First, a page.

A magenta ink composition is prepared by mixing 75 parts by weight of a polyester of the formula ##STR21## wherein R is the group (CH2)7 and x is the number of repeating units prepared according to the method set forth in Example V of U.S. Pat. No. 4,543,313, the disclosure of which is totally incorporated herein by reference, and 25 parts by weight of a magenta pigment, Lithol Rubine D4566 (Lake), available from BASF Company. The liquid crystalline polymer is heated to about 250° C., after which the pigment is added to the melt, which is continued to be mixed. To 200 parts by weight of a toluene solvent at 22° C. is then added 1 part by weight of a dispersant, Sulfonated Hydrocarbon-Petronate #9, available from Witco Chemical Company, until the dispersant dissolves in the solvent, after which the solution is cooled to room temperature. The molten liquid crystalline polymer and pigment mixture is then added to the toluene-dispersant solution, and the resulting mixture is rapidly shaken and then milled on a ball mill using stainless steel shot for about 8 hours. The resulting ink composition is solid at room temperature.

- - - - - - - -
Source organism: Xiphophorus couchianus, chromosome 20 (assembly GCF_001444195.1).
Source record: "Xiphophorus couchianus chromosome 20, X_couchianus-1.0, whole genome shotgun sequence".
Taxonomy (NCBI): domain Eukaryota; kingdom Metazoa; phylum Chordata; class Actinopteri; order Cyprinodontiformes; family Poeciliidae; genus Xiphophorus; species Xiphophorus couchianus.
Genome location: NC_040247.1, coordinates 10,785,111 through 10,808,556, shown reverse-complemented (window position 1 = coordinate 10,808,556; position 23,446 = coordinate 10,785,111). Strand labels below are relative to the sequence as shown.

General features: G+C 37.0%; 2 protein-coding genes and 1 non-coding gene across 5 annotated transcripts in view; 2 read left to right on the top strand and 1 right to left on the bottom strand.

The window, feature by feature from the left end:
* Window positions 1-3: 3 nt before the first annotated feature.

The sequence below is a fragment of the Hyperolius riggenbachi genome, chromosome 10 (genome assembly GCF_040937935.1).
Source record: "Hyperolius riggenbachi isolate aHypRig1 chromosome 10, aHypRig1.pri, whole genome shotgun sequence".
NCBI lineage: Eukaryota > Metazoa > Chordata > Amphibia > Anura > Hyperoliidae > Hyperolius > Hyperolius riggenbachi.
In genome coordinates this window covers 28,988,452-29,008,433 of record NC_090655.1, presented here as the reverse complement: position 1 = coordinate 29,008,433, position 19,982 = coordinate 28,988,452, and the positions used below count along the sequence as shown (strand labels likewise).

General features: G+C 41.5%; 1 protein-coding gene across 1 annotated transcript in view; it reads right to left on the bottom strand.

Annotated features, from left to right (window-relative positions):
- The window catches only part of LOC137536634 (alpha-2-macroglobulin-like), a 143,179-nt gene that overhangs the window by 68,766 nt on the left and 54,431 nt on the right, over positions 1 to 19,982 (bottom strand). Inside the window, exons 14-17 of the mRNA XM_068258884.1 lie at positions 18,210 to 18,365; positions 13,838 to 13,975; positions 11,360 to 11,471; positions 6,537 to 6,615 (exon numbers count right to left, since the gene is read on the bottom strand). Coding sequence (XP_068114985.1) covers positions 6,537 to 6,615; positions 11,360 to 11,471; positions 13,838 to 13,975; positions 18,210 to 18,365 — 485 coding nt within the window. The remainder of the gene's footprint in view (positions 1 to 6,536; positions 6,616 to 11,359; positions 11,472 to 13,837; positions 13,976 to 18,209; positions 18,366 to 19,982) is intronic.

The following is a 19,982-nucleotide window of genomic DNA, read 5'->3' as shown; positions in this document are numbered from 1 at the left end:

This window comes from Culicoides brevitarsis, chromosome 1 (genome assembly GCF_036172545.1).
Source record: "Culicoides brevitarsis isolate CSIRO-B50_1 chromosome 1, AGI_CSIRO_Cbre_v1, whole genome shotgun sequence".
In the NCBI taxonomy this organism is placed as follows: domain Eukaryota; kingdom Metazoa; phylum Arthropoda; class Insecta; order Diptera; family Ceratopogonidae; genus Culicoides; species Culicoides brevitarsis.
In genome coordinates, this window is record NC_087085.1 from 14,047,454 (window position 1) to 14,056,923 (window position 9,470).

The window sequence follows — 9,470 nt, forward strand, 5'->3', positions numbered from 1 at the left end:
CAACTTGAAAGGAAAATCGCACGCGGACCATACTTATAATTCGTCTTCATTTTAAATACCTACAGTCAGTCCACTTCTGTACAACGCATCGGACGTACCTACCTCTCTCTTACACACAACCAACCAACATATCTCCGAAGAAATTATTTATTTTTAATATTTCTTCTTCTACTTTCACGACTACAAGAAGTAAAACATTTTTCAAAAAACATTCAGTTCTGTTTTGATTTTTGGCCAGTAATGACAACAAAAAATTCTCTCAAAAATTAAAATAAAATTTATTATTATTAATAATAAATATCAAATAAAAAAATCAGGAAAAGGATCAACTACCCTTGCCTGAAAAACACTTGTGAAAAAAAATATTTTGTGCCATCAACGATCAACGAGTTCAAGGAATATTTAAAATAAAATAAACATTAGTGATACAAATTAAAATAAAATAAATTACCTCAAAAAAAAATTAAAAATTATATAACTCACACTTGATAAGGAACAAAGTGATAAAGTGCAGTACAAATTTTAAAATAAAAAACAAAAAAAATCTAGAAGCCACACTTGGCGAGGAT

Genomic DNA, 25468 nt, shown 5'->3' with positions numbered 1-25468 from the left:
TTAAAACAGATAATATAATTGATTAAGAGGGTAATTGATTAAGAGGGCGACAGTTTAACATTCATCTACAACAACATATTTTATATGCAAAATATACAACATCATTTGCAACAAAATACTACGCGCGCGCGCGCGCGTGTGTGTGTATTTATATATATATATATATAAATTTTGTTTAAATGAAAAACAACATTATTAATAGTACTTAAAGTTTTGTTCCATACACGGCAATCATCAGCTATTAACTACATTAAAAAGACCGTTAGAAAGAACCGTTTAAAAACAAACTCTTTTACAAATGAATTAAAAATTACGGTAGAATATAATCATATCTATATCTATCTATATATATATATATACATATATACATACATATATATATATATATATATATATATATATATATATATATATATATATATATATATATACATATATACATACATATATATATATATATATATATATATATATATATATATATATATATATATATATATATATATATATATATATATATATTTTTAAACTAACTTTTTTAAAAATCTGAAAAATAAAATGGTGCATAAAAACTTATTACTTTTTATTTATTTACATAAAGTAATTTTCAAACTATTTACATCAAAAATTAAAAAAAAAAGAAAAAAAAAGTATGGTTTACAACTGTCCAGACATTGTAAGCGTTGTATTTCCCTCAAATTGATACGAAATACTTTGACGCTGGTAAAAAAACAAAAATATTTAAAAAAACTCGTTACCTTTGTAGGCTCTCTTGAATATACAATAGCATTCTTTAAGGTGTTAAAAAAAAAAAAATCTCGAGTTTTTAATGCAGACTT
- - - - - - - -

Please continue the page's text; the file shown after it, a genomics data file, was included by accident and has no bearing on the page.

The ink thus prepared is mixed with a solution comprising 20 percent by weight of polyvinyl chloride-polyvinyl acetate random copolymer and 80 percent by weight of methyl ethyl ketone (MEK). Additional amounts of toluene and MEK are then added to the solution to produce a solution having a solids content of about 20 percent by weight, a ratio of about 50 percent MEK to 50 percent toluene, and an ink to polymer ratio of about 2 to 1. The solution is coated onto a Mylar® 23T polyester substrate in a dry thickness of about 20 microns (0.8 mil) and dried in two stages, at room temperature for 1 minute and at 95° C. for 2 minutes. The resulting transfer sheet can then be spliced into the web of a Diablo® EPM thermal transfer printer, available from Xerox Corporation, and printed 10 times with a block test pattern. It is believed that at least five prints of good quality and no background deposits can be formed on Xerox® 4024 paper by the transfer sheet thus formed.